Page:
• Prepackaged remove tip cover pre-lubricated
    but requires additional lubricant
  • Proper positioning- left side
  • Separate buttocks, locate rectum, insert tip
    gently toward umbilicus 3-4 inches
  • (7.5 10 cm for an adult)
  • Squeeze bottle until all solution administered
  • Instruct client to hold enema for 2-5 minutes if
    possible

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Large Volume Normal Saline
  • Warm solution check temperature on wrist
  • Raise container prime tubing clamp it
  • Lubricate 7.5-10 cm (3-4 inches) of tip with
    lubricating jelly
  • Proper position left side
  • Separate buttocks visualize rectum
  • Instruct client to breath easily through mouth
  • Gently insert tip in direction of the umbilicus
    7.5-10 cm (3-4 inches)

48
Large Volume Normal Saline
  • Open clamp have container at hip level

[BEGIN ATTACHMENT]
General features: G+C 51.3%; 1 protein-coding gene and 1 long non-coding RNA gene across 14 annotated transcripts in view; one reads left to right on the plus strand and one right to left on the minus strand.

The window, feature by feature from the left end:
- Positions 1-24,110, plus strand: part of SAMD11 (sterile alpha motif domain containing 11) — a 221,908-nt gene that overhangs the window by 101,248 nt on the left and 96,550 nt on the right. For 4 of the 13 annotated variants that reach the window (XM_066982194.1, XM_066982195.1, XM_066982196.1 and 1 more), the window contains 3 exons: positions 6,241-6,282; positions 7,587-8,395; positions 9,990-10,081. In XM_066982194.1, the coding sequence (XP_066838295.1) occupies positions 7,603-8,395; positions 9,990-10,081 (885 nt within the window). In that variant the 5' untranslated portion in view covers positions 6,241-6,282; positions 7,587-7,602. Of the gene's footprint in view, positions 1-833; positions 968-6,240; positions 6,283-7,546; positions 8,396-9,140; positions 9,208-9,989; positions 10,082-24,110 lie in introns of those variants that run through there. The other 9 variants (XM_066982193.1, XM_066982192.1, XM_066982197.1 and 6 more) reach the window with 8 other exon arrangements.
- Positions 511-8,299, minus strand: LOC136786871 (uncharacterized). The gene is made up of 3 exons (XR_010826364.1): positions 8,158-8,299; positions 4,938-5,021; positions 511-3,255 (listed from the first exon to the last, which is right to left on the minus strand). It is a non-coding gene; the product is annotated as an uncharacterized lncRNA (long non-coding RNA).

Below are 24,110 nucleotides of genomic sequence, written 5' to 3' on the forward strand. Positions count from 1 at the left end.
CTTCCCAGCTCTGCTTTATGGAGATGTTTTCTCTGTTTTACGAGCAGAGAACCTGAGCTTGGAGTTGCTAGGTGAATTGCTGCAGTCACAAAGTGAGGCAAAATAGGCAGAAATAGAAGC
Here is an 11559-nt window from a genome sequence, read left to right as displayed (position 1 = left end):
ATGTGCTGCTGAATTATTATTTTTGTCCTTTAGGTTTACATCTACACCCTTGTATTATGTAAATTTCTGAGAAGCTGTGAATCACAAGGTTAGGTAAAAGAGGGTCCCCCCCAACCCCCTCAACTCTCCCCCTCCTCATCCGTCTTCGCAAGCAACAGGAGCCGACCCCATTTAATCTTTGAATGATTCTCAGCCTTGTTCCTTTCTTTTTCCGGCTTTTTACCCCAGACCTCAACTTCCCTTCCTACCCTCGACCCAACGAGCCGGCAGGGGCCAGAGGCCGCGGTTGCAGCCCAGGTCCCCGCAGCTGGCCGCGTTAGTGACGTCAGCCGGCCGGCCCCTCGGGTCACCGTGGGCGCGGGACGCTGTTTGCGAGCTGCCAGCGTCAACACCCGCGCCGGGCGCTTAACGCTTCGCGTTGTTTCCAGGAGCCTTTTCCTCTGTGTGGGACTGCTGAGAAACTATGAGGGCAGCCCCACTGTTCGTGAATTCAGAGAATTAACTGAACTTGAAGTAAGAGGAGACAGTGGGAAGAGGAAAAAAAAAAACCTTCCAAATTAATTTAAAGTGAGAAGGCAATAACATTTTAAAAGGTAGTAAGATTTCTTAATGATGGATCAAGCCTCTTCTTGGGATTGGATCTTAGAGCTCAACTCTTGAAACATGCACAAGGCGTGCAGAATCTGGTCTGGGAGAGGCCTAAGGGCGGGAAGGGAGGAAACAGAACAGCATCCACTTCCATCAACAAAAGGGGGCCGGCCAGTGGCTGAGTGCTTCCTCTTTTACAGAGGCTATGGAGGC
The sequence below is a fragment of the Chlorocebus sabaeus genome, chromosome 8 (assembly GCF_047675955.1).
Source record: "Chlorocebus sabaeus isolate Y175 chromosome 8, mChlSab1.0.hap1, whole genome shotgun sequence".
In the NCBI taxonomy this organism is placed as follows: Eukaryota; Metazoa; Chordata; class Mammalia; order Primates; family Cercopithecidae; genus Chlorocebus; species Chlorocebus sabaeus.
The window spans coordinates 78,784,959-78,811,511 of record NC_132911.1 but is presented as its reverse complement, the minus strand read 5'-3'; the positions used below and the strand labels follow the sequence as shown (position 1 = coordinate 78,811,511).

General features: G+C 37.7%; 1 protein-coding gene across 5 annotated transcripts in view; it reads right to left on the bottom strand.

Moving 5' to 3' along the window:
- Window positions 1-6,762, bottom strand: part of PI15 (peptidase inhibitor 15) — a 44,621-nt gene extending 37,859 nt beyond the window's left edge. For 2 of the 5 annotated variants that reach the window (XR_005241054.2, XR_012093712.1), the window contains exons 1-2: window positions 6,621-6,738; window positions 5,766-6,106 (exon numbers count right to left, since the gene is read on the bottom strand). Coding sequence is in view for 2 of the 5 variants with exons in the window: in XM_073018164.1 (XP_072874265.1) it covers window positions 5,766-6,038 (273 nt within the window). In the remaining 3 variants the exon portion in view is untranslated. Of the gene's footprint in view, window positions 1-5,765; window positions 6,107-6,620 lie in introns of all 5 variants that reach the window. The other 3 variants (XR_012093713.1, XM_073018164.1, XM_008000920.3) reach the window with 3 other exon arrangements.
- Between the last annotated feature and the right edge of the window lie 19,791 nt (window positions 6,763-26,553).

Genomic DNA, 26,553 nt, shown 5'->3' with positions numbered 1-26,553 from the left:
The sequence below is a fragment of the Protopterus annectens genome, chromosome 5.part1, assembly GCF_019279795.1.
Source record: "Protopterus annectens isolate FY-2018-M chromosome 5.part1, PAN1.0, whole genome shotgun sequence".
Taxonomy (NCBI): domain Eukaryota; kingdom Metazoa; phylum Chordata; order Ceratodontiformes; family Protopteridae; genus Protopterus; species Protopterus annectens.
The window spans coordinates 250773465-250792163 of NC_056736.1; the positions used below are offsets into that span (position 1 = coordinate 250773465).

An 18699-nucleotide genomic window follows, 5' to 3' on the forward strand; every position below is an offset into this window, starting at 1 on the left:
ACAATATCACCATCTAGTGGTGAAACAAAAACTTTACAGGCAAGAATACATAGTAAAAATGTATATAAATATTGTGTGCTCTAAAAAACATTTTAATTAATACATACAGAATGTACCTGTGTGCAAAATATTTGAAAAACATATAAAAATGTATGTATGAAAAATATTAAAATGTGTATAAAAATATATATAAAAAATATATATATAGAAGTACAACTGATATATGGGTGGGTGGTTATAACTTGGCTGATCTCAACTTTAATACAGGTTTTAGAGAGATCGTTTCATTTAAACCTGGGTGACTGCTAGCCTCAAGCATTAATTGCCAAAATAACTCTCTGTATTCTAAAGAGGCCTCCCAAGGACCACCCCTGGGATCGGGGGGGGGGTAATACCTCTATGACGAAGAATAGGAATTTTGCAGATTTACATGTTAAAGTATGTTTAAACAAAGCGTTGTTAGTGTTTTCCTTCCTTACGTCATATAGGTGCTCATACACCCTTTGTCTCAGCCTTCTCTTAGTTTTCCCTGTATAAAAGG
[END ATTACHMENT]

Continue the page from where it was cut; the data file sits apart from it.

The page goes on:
• Raise container slowly to appropriate level above
    rectum (IV pole may be used)
  • High enema 12-18 inches (30-45 cm)
  • Regular enema 12 inches (30 cm)
  • Low enema 3 inches (7.5 cm)
  • Hold tubing in rectum until fluid instillation is
    completed
  • Lower container if client has pain or cramping
  • Clamp tubing gently withdraw
  • Explain that client should hold for as long as
    possible
  • Discard container
  • Inspect color, consistency, amount of stool passed

49
Autonomic dysreflexia
  • Occur in clients with spinal cord injuries
  • Sacral nerves affected 2,3 and 4
  • Range of mild problems to a life threatening
    emergency
  • Caused by a full bladder or Bowel
  • Results in severe hypertention or seizures

50
Signs and symptoms
  • High blood pressure
  • Pounding headache
  • Pulse
  • Sweating
  • Flushing
  • Goose pimples
  • Chills without fever
  • anxiousness

51
First aid
  • Sit client up with legs in a supported position
  • Remove all restrictive clothing
  • Help to evacuate bladder or rectum

52
Rectal prolapse
  • Part of the bowels slides out
  • Partial
  • Complete
  • Internal
  • With a gloved finger gently slide the bowel back
    inside

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Documentation
  • Note on clinical record BM date
  • In narrative notes that an enema was given
  • Type of enema used
  • Results from the enema or lack of results
  • How client tolerated the procedure